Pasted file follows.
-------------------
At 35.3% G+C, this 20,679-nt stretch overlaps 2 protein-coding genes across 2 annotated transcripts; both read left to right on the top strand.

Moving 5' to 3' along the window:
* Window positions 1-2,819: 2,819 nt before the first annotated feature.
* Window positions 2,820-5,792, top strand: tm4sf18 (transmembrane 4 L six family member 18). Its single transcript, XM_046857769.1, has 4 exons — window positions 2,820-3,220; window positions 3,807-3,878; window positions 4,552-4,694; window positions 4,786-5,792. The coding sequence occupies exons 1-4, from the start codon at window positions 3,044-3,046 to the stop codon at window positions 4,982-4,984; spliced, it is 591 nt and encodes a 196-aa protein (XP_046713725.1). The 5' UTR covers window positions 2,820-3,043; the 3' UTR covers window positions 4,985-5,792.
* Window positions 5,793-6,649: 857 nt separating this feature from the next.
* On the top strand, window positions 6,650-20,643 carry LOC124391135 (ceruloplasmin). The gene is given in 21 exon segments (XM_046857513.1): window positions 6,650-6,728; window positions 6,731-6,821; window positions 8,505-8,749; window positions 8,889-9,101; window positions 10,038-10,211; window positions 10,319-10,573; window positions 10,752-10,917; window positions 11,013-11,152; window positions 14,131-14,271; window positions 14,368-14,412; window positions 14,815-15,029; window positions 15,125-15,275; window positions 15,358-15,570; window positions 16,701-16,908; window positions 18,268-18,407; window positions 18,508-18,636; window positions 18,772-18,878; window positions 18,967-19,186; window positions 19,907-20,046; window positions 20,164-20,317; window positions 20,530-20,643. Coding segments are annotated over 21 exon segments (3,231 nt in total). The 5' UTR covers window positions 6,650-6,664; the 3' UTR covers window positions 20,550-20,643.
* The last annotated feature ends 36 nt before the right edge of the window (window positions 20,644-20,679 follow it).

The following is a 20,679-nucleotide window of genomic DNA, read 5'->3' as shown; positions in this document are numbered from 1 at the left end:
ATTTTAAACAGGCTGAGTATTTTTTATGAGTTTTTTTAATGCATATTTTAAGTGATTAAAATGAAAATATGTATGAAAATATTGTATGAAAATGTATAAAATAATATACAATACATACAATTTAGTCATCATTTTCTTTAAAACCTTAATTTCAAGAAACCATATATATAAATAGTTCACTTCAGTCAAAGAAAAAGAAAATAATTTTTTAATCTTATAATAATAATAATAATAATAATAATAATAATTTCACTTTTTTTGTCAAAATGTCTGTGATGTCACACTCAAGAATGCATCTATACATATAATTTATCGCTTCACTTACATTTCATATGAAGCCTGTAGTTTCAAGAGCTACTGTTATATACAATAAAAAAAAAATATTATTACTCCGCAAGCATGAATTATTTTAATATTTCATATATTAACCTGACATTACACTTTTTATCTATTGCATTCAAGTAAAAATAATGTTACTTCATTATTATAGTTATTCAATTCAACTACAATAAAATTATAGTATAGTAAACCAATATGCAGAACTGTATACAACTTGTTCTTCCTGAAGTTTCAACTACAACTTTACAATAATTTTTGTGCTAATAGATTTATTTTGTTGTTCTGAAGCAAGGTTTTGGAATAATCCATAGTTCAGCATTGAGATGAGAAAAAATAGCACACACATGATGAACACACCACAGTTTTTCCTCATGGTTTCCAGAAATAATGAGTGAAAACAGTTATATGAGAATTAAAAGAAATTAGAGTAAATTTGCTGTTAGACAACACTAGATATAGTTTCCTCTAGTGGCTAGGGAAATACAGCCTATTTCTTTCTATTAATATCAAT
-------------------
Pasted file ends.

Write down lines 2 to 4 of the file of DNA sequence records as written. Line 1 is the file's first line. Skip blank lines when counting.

Moving 5' to 3' along the window:
* Window positions 1-2,819: 2,819 nt before the first annotated feature.
* Window positions 2,820-5,792, top strand: tm4sf18 (transmembrane 4 L six family member 18). Its single transcript, XM_046857769.1, has 4 exons — window positions 2,820-3,220; window positions 3,807-3,878; window positions 4,552-4,694; window positions 4,786-5,792. The coding sequence occupies exons 1-4, from the start codon at window positions 3,044-3,046 to the stop codon at window positions 4,982-4,984; spliced, it is 591 nt and encodes a 196-aa protein (XP_046713725.1). The 5' UTR covers window positions 2,820-3,043; the 3' UTR covers window positions 4,985-5,792.